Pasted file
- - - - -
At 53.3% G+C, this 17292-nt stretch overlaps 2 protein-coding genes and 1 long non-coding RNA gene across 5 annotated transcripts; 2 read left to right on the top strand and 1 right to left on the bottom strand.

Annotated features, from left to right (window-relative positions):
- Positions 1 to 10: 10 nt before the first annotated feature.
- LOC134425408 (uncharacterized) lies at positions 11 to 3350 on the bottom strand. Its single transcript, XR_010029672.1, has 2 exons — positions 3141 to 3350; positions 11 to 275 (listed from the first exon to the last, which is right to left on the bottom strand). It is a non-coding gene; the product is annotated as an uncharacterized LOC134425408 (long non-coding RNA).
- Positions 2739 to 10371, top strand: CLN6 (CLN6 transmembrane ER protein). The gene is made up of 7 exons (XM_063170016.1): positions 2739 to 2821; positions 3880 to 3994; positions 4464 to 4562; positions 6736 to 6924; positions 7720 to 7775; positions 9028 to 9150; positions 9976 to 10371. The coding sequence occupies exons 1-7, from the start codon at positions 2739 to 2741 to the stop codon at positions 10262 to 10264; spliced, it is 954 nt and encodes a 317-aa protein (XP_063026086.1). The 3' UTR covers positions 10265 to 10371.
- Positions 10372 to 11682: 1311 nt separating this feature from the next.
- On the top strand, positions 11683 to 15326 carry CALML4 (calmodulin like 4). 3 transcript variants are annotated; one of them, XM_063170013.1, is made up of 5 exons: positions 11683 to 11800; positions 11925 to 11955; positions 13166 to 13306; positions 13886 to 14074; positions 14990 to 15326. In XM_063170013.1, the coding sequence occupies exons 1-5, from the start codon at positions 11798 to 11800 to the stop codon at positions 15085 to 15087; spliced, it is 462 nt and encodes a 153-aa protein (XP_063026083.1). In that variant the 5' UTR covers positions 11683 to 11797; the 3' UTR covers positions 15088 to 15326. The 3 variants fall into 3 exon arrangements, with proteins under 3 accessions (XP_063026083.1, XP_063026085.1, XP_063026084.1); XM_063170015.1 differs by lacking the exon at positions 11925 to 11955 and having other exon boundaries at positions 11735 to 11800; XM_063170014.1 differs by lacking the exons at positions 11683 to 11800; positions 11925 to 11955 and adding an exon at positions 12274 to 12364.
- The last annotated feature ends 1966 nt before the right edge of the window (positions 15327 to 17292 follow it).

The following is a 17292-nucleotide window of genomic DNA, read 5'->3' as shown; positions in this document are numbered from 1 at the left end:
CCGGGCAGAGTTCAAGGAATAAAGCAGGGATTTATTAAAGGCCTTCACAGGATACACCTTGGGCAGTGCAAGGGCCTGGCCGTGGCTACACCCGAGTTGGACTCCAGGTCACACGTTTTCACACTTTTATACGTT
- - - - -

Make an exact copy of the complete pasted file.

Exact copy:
At 53.3% G+C, this 17292-nt stretch overlaps 2 protein-coding genes and 1 long non-coding RNA gene across 5 annotated transcripts; 2 read left to right on the top strand and 1 right to left on the bottom strand.

Annotated features, from left to right (window-relative positions):
- Positions 1 to 10: 10 nt before the first annotated feature.
- LOC134425408 (uncharacterized) lies at positions 11 to 3350 on the bottom strand. Its single transcript, XR_010029672.1, has 2 exons — positions 3141 to 3350; positions 11 to 275 (listed from the first exon to the last, which is right to left on the bottom strand). It is a non-coding gene; the product is annotated as an uncharacterized LOC134425408 (long non-coding RNA).
- Positions 2739 to 10371, top strand: CLN6 (CLN6 transmembrane ER protein). The gene is made up of 7 exons (XM_063170016.1): positions 2739 to 2821; positions 3880 to 3994; positions 4464 to 4562; positions 6736 to 6924; positions 7720 to 7775; positions 9028 to 9150; positions 9976 to 10371. The coding sequence occupies exons 1-7, from the start codon at positions 2739 to 2741 to the stop codon at positions 10262 to 10264; spliced, it is 954 nt and encodes a 317-aa protein (XP_063026086.1). The 3' UTR covers positions 10265 to 10371.
- Positions 10372 to 11682: 1311 nt separating this feature from the next.
- On the top strand, positions 11683 to 15326 carry CALML4 (calmodulin like 4). 3 transcript variants are annotated; one of them, XM_063170013.1, is made up of 5 exons: positions 11683 to 11800; positions 11925 to 11955; positions 13166 to 13306; positions 13886 to 14074; positions 14990 to 15326. In XM_063170013.1, the coding sequence occupies exons 1-5, from the start codon at positions 11798 to 11800 to the stop codon at positions 15085 to 15087; spliced, it is 462 nt and encodes a 153-aa protein (XP_063026083.1). In that variant the 5' UTR covers positions 11683 to 11797; the 3' UTR covers positions 15088 to 15326. The 3 variants fall into 3 exon arrangements, with proteins under 3 accessions (XP_063026083.1, XP_063026085.1, XP_063026084.1); XM_063170015.1 differs by lacking the exon at positions 11925 to 11955 and having other exon boundaries at positions 11735 to 11800; XM_063170014.1 differs by lacking the exons at positions 11683 to 11800; positions 11925 to 11955 and adding an exon at positions 12274 to 12364.
- The last annotated feature ends 1966 nt before the right edge of the window (positions 15327 to 17292 follow it).

The following is a 17292-nucleotide window of genomic DNA, read 5'->3' as shown; positions in this document are numbered from 1 at the left end:
CCGGGCAGAGTTCAAGGAATAAAGCAGGGATTTATTAAAGGCCTTCACAGGATACACCTTGGGCAGTGCAAGGGCCTGGCCGTGGCTACACCCGAGTTGGACTCCAGGTCACACGTTTTCACACTTTTATACGTT